5th Sunday in Ordinary Time C
Let me be clear. There was a miracle on the Lake of Genneserat (aka Galilee) where the remarkable catch of fish was made. The newly called disciples needed that kind of encouragement. But it is a miracle born of common and valuable sense. Jesus tells them to, “Put out into deep water.” Simon Peter is skeptical. After all, they had been working hard and caught nothing. Besides, why should a carpenter tell fishermen how to fish? But Jesus is telling them more than to try again. He is asking them to try something new. To take a risk in trusting him. It is a risk for the deep water is more dangerous than the shallow. The waves are harsher and the safety of the shoreline is further away.
But something new is needed. I am no fisherman but I am pretty sure that you could have the best technique and the finest net money could buy, but if there ain’t no fish there, you are not going to catch any fish. It is an apt metaphor for the adventure they are about to take, leaving everything beyond to follow Jesus, far beyond the security of what they have known. But it also speaks to our church today and to each of us.
As a church, we are expert at using the tools we have always known. Our technique can be flawless and has had a history of success. Indeed, our plan for evangelization was to simply keep the doors open and people came streaming in. We had a secret weapon – it was called reproduction. But that does not same to be enough anymore. We cannot lower our net in the same empty spot and expect a different outcome. Instead we must head out in the deeper water and take chances. We must take the chance of telling our stories and force ourselves to invite others. We must share the experiences of peace and wholeness that brings us here today. The Church must put out into deep water to find its legitimate voice in speaking for those who are silenced: the unborn, the immigrant, the oppressed anywhere and everywhere. It is in the fringes, in the turbulent middle of the lake, that we might find our salvation.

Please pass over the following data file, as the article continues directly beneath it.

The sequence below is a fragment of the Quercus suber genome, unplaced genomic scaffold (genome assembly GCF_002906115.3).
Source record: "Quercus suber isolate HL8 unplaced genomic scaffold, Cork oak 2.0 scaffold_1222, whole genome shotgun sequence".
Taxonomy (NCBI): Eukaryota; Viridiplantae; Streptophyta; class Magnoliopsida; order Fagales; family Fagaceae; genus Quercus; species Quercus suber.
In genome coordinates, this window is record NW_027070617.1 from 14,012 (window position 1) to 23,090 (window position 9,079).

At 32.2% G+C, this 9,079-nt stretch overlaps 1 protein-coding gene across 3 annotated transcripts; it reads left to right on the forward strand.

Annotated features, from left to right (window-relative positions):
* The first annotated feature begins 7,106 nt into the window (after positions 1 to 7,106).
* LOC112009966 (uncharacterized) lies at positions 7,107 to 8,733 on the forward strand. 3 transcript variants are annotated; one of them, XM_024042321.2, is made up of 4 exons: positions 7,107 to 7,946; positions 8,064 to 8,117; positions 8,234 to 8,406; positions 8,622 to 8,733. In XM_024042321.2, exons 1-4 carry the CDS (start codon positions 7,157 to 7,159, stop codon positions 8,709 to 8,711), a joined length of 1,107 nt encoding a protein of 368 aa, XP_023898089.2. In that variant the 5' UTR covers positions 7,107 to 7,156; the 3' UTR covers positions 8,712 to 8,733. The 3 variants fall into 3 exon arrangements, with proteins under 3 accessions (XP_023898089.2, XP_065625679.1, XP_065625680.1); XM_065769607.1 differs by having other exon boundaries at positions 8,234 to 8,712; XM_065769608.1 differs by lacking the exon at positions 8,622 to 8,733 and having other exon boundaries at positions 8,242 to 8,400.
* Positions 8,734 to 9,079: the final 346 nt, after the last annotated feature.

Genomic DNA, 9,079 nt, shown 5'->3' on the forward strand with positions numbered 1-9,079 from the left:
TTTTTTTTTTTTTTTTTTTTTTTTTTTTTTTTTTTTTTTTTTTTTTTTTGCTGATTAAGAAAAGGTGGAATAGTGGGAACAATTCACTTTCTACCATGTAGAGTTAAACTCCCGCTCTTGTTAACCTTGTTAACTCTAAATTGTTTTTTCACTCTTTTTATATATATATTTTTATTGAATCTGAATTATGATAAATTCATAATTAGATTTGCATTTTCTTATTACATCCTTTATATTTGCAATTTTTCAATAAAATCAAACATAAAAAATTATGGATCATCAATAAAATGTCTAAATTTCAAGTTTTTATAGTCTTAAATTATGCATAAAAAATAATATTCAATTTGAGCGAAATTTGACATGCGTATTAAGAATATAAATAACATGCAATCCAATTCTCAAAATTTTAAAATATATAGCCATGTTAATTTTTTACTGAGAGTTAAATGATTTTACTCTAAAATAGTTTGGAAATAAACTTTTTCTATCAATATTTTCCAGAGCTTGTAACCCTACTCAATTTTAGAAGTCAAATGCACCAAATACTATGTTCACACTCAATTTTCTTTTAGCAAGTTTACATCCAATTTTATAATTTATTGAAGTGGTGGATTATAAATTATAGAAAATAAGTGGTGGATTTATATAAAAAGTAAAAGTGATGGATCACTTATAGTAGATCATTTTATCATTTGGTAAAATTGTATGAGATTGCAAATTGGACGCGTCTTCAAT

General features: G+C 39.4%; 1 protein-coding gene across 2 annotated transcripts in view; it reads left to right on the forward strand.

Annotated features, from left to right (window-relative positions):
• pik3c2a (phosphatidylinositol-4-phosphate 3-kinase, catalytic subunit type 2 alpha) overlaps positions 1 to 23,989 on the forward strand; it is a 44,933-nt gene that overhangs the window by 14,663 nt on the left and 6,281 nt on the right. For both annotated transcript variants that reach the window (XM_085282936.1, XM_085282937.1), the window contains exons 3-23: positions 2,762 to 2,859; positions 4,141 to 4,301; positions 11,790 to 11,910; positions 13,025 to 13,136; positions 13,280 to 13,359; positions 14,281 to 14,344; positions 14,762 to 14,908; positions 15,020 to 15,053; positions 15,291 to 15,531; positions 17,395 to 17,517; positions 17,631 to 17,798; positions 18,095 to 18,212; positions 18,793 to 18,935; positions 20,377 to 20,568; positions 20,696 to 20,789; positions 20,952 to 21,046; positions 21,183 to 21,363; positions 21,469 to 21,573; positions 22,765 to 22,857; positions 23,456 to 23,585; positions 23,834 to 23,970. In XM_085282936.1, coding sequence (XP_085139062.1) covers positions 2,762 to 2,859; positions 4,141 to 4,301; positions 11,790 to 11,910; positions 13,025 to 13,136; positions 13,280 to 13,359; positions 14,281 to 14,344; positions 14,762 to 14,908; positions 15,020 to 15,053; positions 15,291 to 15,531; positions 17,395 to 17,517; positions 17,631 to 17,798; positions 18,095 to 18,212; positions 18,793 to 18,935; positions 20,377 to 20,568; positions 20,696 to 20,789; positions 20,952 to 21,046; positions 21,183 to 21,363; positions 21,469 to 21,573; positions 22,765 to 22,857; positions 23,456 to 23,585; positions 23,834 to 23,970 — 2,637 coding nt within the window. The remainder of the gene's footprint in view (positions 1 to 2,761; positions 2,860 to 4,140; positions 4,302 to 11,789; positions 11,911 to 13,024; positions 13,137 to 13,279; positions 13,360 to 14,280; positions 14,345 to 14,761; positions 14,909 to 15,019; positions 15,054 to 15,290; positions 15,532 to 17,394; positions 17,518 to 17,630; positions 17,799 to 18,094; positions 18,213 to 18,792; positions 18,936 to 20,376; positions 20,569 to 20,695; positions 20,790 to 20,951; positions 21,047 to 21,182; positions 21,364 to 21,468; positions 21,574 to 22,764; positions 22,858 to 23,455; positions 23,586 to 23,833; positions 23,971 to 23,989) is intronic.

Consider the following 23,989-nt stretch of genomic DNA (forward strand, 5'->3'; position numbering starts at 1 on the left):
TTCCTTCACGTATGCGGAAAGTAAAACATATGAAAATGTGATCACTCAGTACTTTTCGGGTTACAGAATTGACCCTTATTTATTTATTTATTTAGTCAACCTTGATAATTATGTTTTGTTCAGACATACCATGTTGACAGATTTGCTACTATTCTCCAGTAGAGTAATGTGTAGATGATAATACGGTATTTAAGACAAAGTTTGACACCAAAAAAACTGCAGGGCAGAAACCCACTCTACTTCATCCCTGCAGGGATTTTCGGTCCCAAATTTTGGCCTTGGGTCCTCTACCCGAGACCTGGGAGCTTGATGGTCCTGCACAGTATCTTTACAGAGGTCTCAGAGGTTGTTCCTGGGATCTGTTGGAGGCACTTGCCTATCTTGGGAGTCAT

Does it seem like a longshot? Well, I have good news. It can happen. Would you all agree that Niskayuna High School is deeper water? This past week, our young people made a list of 86 people to ask to go on the Journey retreat. Why? Because they had an experience, an encounter with God that they want to share. They are like Isaiah, “For I am a man of unclean lips, living among a people of unclean lips,” who is encouraged by God and is able to say, “Here I am, send me!” (And thus we could have one hymn we all know.) Or like Paul, who persecuted the Church, whose very name brought fear to all Christians, whose experience of Jesus Christ led him to be the greatest promoter of the Gospel.
There are also the deep waters in our own life that we must sail into. There are places within us filled with fear and vulnerability. When we venture beyond the shore and confront what we would rather avoid, there too we discover a surprising abundance. Our pools of fear dissipate before the grace of our loving God.
In the fringes of our church, in the deep recesses of our soul, we discover truth and the truth we need to share. Let us not hesitate to put off into deeper water, to take risks to share the story of God’s love for us. Then we will lower our nets full of hope. We will find the place of abundance.

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